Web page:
9. Tell us a little bit about yourself. What do you look forward to doing when you face the day? How do you unwind at day's end?

      My undergraduate degree is in Comparative Literature - so, of course, I love to read! I have a Master of Arts in Organizational Leadership from Biola University, and chose that program for its emphasis on the spiritual aspects of leadership. My first job in the technology industry was writing software documentation at Xerox Corporation, where I made the leap into product development. After that, I wore many different hats in organizations of all types and sizes. My observations and experiences about why projects and organizations succeed or fail were what drew me to Organizational Development. 

      I met my husband, Luis, when we were co-workers at Xerox. Through him, I rediscovered my girlhood love of science. He recruited me into the Los Angeles Astronomical Society. Studying the sky through a telescope shifts your perspective. Day-to-day stresses disappear when you see the vast, infinite creation, of which we are a tiny part.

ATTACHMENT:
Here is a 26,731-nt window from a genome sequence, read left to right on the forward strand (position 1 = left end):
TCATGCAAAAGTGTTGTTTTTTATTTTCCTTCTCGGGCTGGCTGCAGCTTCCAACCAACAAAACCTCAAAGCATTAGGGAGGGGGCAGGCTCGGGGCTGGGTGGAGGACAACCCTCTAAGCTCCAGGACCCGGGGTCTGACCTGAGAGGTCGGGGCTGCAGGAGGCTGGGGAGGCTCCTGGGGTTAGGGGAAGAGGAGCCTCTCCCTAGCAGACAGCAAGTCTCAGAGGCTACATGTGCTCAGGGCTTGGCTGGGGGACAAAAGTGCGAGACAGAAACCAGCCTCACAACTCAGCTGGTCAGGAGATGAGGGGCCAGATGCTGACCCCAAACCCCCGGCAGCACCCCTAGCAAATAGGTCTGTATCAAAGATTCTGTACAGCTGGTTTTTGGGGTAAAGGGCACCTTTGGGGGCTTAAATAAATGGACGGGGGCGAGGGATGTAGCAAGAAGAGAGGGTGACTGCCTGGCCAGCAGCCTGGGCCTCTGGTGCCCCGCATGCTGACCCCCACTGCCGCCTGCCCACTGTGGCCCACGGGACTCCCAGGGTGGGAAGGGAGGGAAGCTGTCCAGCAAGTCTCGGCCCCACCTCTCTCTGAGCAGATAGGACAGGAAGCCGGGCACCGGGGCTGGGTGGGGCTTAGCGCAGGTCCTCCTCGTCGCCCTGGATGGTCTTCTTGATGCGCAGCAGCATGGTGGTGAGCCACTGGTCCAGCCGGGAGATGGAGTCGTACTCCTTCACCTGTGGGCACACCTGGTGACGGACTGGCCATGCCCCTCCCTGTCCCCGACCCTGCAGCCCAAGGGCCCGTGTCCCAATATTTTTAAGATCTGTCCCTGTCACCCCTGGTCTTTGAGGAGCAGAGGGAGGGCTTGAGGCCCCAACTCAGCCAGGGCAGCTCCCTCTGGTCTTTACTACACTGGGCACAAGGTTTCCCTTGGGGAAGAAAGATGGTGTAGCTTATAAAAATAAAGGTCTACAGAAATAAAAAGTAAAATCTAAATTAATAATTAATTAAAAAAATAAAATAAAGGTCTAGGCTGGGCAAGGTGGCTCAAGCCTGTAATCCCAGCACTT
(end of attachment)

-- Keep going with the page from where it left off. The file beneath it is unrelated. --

I give time to causes I care about. On my mother’s side, I am Lakota, a member of the Cheyenne River Sioux Tribe, hence my involvement with the American Indian Science & Engineering Society. Our mission is to bring more Native youth into the STEM fields. We emphasize the importance of education, but also of embracing one’s tribal values and culture. It’s another way to make an impact, to be a force for positive change.
  • Thu, September 17, 2015 10:11 AM | Paul Venderley (Administrator)
    This month, on the ATD-OC Home Page, we asked our community to share their orientation experiences with us.  You can see the poll results to the right. Or, if you haven't taken the poll, you'll see that instead. Why not share your answer now?

    The results were not surprising, with most respondents indicating: "What orientation?" followed by "Gave me a little insight into the company."